“We cannot reduce the damage this pest will cause unless we hold hands and work together.”
“We ask you to work together with CIC officers and allow us to rehabilitate your gardens.”
In the CBB infested communities, farmers were also told that there will be no compensation claims.
“The Plant Disease and Control Act provides for the destruction of plants and plant parts and the execution of containment and eradication exercise is within the law.”
“Any claims for compensation shall be deemed as extortion and the offender arrested and charged under the relevant laws,” Dr Kenny said.
Farmers in infested areas whose trees will be pruned were also told to register with CIC for the following reasons:
- They will be mobilized to form coffee growers’ cooperative to effectively manage CBB in the long term;
- To receive training for long term CBB management through the cooperatives;
- To build in long term management of CBB in the containment areas;
- For CIC to maintain weed control for new plantings or new suckers raised from old stumps up to first full crop harvest;
- To get new seedlings for replanting or infilling; and
- For CIC to set up CBB traps for up to three years before the garden owner takes over.
Dr Kenny said the objective of this awareness was to inform, educate and seek cooperation from the CBB infested communities and affected growers on the recycle pruning exercise that will follow as one important strategy to contain and eradicate the pest.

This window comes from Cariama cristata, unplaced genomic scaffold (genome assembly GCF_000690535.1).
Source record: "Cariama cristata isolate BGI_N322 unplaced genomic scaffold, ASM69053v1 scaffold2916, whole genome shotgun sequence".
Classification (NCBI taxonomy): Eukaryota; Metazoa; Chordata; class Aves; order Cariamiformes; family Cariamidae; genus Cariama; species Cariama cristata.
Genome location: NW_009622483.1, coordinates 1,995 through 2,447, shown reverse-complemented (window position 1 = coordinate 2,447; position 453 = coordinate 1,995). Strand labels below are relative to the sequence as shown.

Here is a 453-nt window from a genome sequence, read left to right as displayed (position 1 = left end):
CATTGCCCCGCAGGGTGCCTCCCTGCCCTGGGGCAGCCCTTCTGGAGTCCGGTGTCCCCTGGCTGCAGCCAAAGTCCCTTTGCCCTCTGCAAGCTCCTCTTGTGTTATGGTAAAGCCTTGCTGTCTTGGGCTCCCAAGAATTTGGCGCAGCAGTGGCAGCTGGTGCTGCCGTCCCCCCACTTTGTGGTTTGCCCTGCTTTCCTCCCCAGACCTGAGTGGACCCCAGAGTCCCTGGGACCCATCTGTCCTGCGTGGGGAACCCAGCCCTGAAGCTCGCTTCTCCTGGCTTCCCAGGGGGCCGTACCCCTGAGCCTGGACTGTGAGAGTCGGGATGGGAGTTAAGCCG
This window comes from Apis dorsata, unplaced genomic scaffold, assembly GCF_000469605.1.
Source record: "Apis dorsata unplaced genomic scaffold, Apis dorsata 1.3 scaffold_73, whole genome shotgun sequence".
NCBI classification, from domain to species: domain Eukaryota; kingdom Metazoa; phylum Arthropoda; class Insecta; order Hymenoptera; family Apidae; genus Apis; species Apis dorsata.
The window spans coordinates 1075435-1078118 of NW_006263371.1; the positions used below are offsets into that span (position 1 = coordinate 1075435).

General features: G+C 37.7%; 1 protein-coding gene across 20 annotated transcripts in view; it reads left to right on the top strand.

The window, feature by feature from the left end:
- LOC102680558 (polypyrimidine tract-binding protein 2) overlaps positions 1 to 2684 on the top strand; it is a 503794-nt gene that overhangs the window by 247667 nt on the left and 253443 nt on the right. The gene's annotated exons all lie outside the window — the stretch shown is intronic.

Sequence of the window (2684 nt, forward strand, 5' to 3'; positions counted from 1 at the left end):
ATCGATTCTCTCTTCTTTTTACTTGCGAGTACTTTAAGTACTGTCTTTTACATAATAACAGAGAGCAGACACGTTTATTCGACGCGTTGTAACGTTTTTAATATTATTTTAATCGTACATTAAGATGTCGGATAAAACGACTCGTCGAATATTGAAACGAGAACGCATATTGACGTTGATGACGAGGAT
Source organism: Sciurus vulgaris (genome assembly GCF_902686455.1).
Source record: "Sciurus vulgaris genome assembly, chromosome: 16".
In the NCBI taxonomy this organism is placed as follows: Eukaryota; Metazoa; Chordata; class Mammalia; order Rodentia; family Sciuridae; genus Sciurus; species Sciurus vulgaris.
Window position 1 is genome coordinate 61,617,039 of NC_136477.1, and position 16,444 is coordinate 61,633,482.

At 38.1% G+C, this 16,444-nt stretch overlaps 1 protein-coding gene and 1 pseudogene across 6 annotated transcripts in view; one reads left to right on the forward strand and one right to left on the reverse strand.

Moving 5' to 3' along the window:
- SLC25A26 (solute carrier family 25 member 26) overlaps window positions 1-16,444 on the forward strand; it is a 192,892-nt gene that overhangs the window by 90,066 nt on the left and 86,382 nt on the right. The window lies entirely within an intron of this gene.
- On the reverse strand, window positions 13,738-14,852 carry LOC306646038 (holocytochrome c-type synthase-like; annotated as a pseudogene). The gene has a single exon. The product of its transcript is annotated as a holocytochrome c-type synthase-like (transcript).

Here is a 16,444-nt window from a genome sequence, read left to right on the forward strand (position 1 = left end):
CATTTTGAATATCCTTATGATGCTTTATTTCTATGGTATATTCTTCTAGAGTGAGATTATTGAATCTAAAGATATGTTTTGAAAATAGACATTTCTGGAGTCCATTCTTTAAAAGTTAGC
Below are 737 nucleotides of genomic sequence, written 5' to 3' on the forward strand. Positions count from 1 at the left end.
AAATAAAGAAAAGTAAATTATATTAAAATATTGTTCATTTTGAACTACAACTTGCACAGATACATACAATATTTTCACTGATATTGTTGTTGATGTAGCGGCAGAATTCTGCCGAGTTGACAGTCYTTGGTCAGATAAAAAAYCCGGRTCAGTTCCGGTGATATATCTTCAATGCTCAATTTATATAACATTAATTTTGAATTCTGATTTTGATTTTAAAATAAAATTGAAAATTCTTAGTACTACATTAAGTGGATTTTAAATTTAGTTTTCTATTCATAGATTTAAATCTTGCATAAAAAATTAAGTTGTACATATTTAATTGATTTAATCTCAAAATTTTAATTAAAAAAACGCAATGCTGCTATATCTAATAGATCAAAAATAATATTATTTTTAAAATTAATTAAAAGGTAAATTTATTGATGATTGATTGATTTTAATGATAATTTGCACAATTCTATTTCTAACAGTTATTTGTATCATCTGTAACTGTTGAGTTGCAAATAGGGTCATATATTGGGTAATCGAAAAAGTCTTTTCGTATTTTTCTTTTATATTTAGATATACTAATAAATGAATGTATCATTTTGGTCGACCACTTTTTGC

Recycle pruning is removing of all branchesfor suckers to grow from the stump.
“We want farmers to understand and support what we will do.”
“Pruning will improve yield from a coffee tree. One or two trees that does not grow again we will replace from our nurseries,” said Dr Kenny.
The general manager also known as Kopi Dokta said the total CBB infested area to undergo pruning in Jiwaka is 2,583 hectares while in Eastern Highlands covers 12,303 ha.
The total area of 14,886 ha is covered by both buffer zones and CBB infested sites.
He said CIC extension and field officers will approach the infested gardens from outside a one kilometer buffer zone and also develop protocols for recycle pruning of coffee trees.
The one km buffer zone will be created from the edges of CBB infested gardens.
“The pruning exercise will begin from the buffer zone and advance towards the epicentre of infestation. This approach will disturb and push CBB beetles to move inwards to the centre of coffee plots,” he said.
Dr Kenny added that setting Brocap and Ethanol traps will be concentrated in the centre of the infected gardens to attract the CBB beetles to move inwards.
The partnership was a learning experience for the community leaders who are also coffee growers or farmers.
“I’m happy to join other leaders in Banz and Minj. I learned from many things that were shared,” said CouncillorGualSike in TokPisin.
“We must encourage this kind of group work.
“We little growers will be the most affected. It is our problem really.”
“It is an excellent idea for all community leaders to join. The people know us as their leaders. They will listen to us and allow CIC officers to prune their coffee trees.”
A similar awareness was conducted in Eastern Highlands, one of two provinces affected by CBB pest.
- The author is Information & Communications Officer for Coffee Industry Corporation.